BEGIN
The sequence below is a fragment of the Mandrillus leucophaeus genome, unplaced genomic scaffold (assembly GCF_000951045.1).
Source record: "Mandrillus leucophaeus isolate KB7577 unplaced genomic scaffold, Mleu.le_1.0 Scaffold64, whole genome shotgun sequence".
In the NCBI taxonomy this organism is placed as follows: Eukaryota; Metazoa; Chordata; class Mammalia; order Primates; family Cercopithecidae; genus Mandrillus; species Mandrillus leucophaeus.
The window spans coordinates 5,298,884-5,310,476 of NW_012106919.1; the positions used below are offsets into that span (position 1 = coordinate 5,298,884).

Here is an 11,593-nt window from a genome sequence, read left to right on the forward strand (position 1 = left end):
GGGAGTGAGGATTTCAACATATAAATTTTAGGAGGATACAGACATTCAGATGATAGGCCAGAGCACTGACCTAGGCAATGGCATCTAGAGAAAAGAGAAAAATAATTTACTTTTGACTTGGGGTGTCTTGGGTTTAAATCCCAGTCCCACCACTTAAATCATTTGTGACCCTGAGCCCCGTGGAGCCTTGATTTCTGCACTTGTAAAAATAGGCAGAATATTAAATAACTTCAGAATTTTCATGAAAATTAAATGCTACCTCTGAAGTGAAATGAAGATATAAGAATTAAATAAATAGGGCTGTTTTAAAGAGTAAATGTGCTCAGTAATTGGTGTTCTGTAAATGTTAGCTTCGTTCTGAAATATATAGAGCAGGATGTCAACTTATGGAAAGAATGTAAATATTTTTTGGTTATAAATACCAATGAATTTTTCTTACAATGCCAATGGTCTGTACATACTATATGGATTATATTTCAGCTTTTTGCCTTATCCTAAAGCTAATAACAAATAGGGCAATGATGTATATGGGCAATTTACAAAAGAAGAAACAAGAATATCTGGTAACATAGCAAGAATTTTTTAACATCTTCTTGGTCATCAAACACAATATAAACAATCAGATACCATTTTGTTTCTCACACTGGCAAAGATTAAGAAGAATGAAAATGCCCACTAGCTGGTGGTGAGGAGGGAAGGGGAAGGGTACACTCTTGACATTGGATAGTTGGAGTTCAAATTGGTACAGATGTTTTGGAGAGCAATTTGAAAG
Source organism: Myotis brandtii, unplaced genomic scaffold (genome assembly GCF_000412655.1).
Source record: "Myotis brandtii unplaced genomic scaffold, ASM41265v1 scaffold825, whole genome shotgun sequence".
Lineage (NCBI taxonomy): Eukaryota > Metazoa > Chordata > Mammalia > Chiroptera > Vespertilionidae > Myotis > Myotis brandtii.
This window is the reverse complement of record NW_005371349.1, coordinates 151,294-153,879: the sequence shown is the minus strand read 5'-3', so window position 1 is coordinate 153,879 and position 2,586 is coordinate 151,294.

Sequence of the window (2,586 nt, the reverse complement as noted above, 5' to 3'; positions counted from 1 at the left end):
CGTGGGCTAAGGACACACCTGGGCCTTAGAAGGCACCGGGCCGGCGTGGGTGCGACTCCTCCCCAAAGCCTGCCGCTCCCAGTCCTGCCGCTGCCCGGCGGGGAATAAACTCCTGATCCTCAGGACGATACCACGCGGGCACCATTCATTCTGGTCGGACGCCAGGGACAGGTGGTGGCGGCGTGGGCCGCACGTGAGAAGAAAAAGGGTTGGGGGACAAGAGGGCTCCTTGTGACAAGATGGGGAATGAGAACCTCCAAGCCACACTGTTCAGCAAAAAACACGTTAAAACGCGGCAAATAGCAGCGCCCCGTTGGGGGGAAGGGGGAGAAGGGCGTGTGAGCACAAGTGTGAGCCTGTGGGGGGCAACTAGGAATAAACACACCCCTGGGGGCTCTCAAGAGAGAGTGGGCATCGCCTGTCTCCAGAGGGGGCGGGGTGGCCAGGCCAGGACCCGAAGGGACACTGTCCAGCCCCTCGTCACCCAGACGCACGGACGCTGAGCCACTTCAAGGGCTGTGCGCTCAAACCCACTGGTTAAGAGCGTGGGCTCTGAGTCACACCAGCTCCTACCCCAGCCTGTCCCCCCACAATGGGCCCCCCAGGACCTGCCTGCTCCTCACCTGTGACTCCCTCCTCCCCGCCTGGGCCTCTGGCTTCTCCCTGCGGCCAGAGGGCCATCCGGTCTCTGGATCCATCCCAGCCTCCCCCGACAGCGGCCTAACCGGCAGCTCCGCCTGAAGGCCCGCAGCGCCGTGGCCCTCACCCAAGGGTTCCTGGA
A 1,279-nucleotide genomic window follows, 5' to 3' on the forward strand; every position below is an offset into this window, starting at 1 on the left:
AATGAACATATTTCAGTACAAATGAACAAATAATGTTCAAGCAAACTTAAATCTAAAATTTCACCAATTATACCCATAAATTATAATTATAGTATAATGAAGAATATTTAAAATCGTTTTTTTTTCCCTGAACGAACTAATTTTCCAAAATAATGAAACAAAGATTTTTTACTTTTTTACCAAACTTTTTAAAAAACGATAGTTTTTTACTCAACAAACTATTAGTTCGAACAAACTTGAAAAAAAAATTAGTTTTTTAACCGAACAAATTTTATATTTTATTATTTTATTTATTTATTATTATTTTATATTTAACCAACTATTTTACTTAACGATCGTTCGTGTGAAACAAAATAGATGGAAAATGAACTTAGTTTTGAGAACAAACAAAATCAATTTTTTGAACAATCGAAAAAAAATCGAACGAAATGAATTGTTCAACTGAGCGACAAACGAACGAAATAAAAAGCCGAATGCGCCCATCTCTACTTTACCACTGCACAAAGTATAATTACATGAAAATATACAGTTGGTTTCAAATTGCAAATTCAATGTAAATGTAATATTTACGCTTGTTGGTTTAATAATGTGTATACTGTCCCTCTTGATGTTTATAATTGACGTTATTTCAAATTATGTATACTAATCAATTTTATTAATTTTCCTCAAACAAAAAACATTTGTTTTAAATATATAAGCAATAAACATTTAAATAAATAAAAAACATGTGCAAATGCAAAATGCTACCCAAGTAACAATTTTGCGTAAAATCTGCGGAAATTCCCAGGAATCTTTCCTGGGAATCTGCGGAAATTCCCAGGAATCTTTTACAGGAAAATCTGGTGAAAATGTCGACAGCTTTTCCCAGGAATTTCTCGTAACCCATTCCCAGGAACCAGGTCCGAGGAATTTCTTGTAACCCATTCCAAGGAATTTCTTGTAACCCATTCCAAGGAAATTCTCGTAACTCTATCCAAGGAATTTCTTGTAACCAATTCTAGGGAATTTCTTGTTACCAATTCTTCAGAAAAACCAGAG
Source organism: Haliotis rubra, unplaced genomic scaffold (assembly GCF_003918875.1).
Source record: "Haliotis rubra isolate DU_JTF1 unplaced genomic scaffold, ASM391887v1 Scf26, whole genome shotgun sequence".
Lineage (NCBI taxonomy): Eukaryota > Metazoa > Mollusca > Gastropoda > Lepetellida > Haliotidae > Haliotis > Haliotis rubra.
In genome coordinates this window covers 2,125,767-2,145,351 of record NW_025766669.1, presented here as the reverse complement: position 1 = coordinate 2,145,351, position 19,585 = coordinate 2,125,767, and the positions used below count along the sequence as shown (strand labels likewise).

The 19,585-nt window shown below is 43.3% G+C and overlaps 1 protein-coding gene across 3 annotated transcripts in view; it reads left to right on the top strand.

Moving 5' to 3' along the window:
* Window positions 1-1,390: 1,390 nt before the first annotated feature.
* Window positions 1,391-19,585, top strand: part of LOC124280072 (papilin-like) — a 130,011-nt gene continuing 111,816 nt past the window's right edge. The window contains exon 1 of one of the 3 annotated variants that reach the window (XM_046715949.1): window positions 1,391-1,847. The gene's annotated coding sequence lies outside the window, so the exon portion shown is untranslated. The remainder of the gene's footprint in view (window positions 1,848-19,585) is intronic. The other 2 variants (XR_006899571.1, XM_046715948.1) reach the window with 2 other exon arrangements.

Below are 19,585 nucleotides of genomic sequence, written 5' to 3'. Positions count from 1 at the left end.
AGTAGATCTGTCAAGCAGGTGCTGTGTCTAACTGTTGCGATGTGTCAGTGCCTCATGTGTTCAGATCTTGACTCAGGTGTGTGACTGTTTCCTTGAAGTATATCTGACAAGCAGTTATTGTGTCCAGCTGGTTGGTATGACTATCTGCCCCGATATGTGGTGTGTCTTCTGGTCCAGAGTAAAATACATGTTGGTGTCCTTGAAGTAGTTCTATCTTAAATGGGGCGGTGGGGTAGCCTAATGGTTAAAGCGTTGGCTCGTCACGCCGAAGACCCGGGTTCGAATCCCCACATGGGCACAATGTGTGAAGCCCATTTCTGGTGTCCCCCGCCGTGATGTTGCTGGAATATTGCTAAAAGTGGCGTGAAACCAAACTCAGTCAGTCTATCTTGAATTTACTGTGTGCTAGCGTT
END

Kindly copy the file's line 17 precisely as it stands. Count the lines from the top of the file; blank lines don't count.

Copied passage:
Lineage (NCBI taxonomy): Eukaryota > Metazoa > Mollusca > Gastropoda > Lepetellida > Haliotidae > Haliotis > Haliotis rubra.